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Chemistry Professor Develops Eco-Friendly Process for Making Petroleum Products

Technology Eliminates the Use of Highly Toxic Gas

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Fuel additives help improve an engine’s performance as well as fuel economy and mileage.

By Edwin L. Aguirre

Chemistry Prof. Rudolf Faust has developed a new, more environmentally friendly process for making highly reactive polyisobutylenes (HRPIBs), which are used in engine lubricants and fuel additives.

Each year, more than 750,000 metric tons of HRPIBs and conventional, low-molecular-weight polyisobutylenes are produced worldwide. They are used to manufacture dispersants for motor oils, helping prevent the formation of engine sludge as well as minimizing friction, corrosion and exhaust smoke. When used as gasoline and diesel additives, they keep the fuel-injection and exhaust system clean, which leads to better fuel efficiency.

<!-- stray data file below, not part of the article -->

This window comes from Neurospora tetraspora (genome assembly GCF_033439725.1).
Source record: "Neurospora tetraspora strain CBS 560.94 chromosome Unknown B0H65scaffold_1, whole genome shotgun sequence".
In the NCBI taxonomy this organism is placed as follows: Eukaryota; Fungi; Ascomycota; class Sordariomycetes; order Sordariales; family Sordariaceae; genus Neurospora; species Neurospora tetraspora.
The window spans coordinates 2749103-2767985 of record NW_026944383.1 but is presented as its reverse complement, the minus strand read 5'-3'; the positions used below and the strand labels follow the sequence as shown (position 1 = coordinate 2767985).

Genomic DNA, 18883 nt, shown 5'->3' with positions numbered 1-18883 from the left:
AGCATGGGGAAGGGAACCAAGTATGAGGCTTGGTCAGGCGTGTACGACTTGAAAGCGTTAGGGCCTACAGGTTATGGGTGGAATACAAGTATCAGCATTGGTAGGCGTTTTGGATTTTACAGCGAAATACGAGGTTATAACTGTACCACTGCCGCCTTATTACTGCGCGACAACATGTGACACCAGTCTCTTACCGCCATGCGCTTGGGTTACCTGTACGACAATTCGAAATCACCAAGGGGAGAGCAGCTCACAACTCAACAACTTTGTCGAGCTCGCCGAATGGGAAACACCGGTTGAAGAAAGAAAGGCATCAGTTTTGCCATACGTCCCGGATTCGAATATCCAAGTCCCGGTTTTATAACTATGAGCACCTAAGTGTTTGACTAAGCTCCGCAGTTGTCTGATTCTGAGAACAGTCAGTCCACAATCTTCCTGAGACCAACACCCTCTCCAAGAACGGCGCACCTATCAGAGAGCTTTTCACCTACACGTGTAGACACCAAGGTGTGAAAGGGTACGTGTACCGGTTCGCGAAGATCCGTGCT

Current methods for manufacturing HRPIBs involve the use of boron trifluoride, BF3, a highly toxic and corrosive gas. Low temperatures are needed to keep the chemical reaction under control and obtain the desired molecular weight for the compounds, so the energy consumed during production is quite large.

“In recent decades, several new methods for synthesizing HRPIBs were reported, but none of them gained industrial acceptance,” says Faust. “This is likely due to the high cost of production since low temperatures and expensive chemicals are required.”

Faust’s method is not only environmentally benign but also cost-effective.

“By using a novel catalyst system, we can make HRPIB without using boron trifluoride,” says Faust. “We already filed a patent application for this invention.”

Funding for Faust’s research is provided through a grant from Infineum USA, a global company based in the U.K. that formulates, manufactures and markets petroleum additives for lubricants and fuels used in the automotive, locomotive and maritime industries.